The resultant mixture is incubated under conditions whereby, but for the presence of the candidate pharmacological agent, the human telomerase specifically binds the cellular binding target, portion or analog with a reference binding affinity. The mixture components can be added in any order that provides for the requisite bindings and incubations may be performed at any temperature which facilitates optimal binding. Incubation periods are likewise selected for optimal binding but also minimized to facilitate rapid, high-throughput screening.

After incubation, the agent-biased binding between the human telomerase and one or more binding targets is detected by any convenient way. For cell-free binding type assays, a separation step is often used to separate bound from unbound components. Separation may be effected by precipitation (e.g. TCA precipitation, inmmunoprecipitation, etc.), immobilization (e.g on a solid substrate), etc., followed by washing by, for examples, membrane filtration (e.g. Whatman's P-81 ion exchange paper, Polyfiltronic's hydrophobic GFC membrane, etc.), gel chromatography (e.g. gel filtration, affinity, etc.). For telomere polymerase assays, binding is detected by a change in the polymerization by the telomerase of a nucleic acid or nucleic acid analog on the substrate.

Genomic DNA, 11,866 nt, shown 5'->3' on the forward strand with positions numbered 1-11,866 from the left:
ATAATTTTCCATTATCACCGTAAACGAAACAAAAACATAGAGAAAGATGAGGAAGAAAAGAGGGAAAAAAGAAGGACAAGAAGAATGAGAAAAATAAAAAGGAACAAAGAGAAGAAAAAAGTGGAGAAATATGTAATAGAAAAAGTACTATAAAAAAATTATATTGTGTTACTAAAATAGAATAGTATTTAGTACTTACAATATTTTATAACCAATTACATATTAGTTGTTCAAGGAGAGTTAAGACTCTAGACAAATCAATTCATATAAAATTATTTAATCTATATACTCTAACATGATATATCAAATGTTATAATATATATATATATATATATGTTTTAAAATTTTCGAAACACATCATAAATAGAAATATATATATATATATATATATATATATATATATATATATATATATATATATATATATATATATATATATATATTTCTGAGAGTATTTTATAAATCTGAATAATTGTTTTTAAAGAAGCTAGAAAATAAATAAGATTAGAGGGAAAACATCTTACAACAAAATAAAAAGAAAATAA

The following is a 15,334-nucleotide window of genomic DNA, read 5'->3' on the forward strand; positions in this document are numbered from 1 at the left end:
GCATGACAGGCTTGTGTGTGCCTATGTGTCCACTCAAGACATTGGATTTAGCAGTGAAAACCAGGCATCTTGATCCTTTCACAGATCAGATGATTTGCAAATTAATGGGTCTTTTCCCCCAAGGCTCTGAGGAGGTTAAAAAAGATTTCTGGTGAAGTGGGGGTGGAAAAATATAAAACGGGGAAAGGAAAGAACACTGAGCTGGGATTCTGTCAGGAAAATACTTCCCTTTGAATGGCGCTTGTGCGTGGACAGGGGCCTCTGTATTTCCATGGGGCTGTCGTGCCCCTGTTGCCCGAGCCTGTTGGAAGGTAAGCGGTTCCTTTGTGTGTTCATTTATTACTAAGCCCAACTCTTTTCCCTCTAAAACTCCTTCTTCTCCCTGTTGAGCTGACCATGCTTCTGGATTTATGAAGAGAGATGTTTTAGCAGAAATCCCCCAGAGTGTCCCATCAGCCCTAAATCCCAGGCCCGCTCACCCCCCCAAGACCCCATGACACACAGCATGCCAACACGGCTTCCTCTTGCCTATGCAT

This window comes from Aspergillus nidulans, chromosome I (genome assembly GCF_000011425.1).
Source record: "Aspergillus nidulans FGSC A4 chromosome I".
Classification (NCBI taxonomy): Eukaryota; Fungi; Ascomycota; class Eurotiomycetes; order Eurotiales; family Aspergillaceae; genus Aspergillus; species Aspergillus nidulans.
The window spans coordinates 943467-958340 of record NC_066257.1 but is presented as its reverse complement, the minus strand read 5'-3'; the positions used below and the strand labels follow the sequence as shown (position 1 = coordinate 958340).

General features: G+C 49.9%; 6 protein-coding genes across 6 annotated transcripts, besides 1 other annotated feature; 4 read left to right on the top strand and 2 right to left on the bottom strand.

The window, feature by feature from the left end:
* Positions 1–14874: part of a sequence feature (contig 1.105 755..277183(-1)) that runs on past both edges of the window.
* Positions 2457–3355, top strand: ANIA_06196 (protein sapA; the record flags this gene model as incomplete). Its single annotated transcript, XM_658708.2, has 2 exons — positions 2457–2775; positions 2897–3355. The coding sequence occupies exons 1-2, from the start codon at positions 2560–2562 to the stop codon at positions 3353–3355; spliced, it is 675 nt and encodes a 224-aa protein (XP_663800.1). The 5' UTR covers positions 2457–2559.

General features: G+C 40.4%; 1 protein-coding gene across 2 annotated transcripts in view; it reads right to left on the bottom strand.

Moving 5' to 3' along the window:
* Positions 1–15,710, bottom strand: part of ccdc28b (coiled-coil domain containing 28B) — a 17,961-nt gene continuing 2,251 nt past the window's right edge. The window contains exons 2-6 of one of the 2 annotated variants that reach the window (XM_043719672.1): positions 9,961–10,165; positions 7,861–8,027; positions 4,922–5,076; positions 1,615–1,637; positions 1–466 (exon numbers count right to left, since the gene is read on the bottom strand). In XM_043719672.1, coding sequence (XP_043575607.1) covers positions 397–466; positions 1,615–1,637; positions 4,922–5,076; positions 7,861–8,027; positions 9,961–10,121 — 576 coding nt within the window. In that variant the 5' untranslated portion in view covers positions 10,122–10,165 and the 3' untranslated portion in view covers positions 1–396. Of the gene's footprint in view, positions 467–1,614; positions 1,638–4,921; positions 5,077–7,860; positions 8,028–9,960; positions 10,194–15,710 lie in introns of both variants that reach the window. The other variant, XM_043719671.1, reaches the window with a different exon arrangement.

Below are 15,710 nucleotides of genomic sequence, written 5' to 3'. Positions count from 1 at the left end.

Detection may be effected in any convenient way. For cell-free binding assays, one of the components usually comprises or is coupled to a label. The label may provide for direct detection as radioactivity, luminescence, optical or electron density, etc. or indirect detection such as an epitope tag, an enzyme, etc. A variety of methods may be used to detect the label depending on the nature of the label and other assay components, e.g. through optical or electron density, radiative emissions, nonradiative energy transfers, etc. or indirectly detected with antibody conjugates, etc.

A difference in the binding affinity of the human telomerase protein to the target in the absence of the agent as compared with the binding affinity in the presence of the agent indicates that the agent modulates the binding of the human telomerase protein to the human telomerase binding target. Analogously, in the cell-based transcription assay also described below, a difference in the human telomerase transcriptional induction in the presence and absence of an agent indicates the agent modulates human telomerase-induced transcription. A difference, as used herein, is statistically significant and preferably represents at least a 50%, more preferably at least a 90% difference.